This article is a follow up to "A BDC Investment Philosophy And 4 Portfolios," where I discussed what BDCs are and why I see them as good investments as well as four different approaches to investing in BDCs, including the 'Risk Averse' portfolio. The BDC sector can be volatile but this portfolio attempts to find lower risk investments with an annual dividend yield of almost 8% and the potential for special dividends and capital gains. Currently, the five investments for a lower risk BDC mix are Main Street Capital (NYSE:MAIN), Ares Capital (NASDAQ:ARCC), PennantPark Floating Rate Capital (NASDAQ:PFLT), Prospect Capital Senior Notes (PRY) and TCP Capital (NASDAQ:TCPC). Out of the 25 BDCs that I follow, I will pick five for each portfolio type (with the exception of the general portfolio) along with recommended weightings. The four types of portfolios that I will cover are:
The Risk Averse Portfolio
This portfolio is for investors who do not want to worry or 'babysit' their investments and are not using them as a major source of income. Many of the lower risk BDCs have higher multiples contributing to lower average yields, but during market corrections, they tend to outperform the others with less volatility and still pay a healthy dividend with long term capital appreciation. The following allocations for a lower risk BDC portfolio are used for the remainder of the information in this article, and all metrics are weighted accordingly.
Other BDCs Considered
While trying to come up with a lower risk BDC mix there were other companies that I considered for this portfolio. Golub Capital BDC (NASDAQ:GBDC) is one of the lower risk candidates but I did not include it for a few reasons, but it was mostly due to it being overpriced and having higher amounts of leverage. MAIN is also overpriced but has a history of higher net asset value ("NAV') per share growth to support higher multiples. Another consideration was Solar Senior Capital (NASDAQ:SUNS) but currently it is unable to cover dividends and is not to projected to for a while.
These are the five general criteria I use to evaluate BDCs followed by my most recent BDC ranking table. I have included both the Risk Averse and High-Yield portfolios in the chart indicating how a portfolio with my recommended weightings would compare to the other BDCs.
- Profitability (EPS to cover dividends, NAV and EPS growth)
- Risk (rate sensitivity, diversification, portfolio quality, volatility)
- Payout (sustainable, consistent, growing)
- Analyst Opinions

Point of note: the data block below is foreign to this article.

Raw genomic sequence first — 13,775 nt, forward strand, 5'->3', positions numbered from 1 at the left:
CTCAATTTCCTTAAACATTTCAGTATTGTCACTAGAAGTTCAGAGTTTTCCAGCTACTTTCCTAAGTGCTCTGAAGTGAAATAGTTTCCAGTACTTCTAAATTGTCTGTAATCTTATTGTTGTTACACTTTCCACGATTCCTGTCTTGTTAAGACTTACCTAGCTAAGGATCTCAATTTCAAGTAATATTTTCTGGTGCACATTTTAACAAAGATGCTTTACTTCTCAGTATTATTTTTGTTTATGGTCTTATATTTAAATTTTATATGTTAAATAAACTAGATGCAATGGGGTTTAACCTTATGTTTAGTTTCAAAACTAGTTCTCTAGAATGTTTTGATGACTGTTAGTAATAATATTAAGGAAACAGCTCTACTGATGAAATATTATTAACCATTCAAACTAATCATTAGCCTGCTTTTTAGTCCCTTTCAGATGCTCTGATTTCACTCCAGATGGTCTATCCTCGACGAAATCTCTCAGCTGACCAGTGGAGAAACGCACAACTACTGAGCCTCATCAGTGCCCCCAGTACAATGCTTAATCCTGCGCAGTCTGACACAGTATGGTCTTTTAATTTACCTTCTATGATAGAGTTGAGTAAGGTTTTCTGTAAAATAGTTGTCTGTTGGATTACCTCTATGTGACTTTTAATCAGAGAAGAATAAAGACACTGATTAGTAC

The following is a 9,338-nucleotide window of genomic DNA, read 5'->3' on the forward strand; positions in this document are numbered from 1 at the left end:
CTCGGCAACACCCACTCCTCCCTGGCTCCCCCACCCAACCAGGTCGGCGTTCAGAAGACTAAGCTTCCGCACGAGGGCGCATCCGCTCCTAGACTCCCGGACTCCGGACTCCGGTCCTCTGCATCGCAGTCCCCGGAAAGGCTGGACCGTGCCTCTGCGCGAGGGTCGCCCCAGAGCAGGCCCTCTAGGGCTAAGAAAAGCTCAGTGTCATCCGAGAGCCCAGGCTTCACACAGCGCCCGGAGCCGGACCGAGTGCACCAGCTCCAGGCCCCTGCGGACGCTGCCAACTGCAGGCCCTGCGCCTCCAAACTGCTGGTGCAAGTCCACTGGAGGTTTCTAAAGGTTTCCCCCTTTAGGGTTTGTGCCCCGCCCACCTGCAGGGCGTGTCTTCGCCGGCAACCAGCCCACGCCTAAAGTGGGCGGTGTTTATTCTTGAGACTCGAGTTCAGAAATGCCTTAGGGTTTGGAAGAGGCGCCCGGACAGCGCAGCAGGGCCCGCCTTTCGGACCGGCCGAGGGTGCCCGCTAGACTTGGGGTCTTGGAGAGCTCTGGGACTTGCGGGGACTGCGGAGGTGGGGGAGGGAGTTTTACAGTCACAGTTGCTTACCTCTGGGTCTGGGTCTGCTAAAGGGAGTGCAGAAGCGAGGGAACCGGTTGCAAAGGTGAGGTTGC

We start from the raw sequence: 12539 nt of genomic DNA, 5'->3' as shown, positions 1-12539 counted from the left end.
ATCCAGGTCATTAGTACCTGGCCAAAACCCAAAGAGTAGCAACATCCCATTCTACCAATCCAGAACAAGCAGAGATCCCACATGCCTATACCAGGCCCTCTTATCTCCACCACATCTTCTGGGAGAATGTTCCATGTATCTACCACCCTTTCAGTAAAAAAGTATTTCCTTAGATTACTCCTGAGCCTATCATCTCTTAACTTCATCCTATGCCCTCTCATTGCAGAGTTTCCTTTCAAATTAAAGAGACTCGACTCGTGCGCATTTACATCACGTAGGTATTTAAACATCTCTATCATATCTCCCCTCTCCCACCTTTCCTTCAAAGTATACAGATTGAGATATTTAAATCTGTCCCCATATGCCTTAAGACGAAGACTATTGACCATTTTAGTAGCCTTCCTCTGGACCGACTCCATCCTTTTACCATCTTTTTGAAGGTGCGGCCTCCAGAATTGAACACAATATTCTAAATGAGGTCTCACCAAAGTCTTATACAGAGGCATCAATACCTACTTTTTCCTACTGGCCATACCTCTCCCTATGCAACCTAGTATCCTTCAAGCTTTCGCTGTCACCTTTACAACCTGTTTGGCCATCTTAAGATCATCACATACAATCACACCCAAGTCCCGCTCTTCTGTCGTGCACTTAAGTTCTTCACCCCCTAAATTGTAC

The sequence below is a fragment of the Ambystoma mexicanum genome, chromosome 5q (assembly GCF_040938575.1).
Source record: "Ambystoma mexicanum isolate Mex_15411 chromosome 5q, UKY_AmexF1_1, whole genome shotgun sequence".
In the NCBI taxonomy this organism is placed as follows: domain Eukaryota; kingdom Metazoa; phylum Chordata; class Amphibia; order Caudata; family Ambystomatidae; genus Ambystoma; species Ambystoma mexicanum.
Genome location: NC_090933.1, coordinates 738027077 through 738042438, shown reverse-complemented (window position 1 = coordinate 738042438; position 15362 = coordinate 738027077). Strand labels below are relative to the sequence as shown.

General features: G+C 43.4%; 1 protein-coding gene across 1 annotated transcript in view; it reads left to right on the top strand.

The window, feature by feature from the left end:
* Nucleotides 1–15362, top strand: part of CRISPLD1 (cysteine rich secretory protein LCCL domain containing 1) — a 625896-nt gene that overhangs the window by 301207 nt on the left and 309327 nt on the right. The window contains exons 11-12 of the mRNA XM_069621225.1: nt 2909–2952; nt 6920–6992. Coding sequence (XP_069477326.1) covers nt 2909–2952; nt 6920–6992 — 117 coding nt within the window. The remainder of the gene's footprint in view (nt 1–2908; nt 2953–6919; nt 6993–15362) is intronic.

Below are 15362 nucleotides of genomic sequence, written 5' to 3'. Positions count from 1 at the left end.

- Valuation (NAV, P/E, PEG)
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As you can see the risk averse portfolio has a higher ranking for profit, risk, and analysts, but lower for payout and valuation compared to the high-yield portfolio.
Prospect Capital Senior Notes Due 2022
On May 1, 2012, Prospect Capital (NASDAQ:PSEC) issued $100 million in senior unsecured notes due 2022 with an annual interest rate of 6.95% paid quarterly. These notes trade under the symbol "PRY" with a current yield of 6.7% and are an unsecured obligation with a Kroll rating of BBB+ and an earliest call date of May 15, 2015.
When evaluating BDCs, it is important to understand if the dividends are sustainable, ideally through net investment income ("NII") and special dividends covered by spillover taxable income or realized capital gains. All of these BDCs have recently been raising capital through debt and equity offerings, making it difficult to normalize EPS to get a run rate of expected NII per share. In many cases, there are timing differences between the capital raised from issuing shares and the amount of income received from deploying that capital. The table below shows the current dividends and projected EPS for the calendar Q4 2013 for each BDC:
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It is also important to watch for NAV stability to indicate if the value per share is stable after paying its dividends. Historically, all of these BDCs have had NAV per share growth or stability.
In a recent series of articles, I took an in-depth look at the relative risk levels of each BDC. Specifically, I looked at portfolio credit quality, investment asset classes, diversification, non-accrual rates, portfolio yield, fixed/variable rate loans, leverage, interest rate sensitivity, volatility ratios, market capitalization, insider ownership and trends, institutional ownership and trends, and management/operational history for each BDC. The following chart shows the most recent relative risk ranking with a weighted average rank of 8.3 for the risk averse portfolio (a rank of 10 implies the least amount of risk).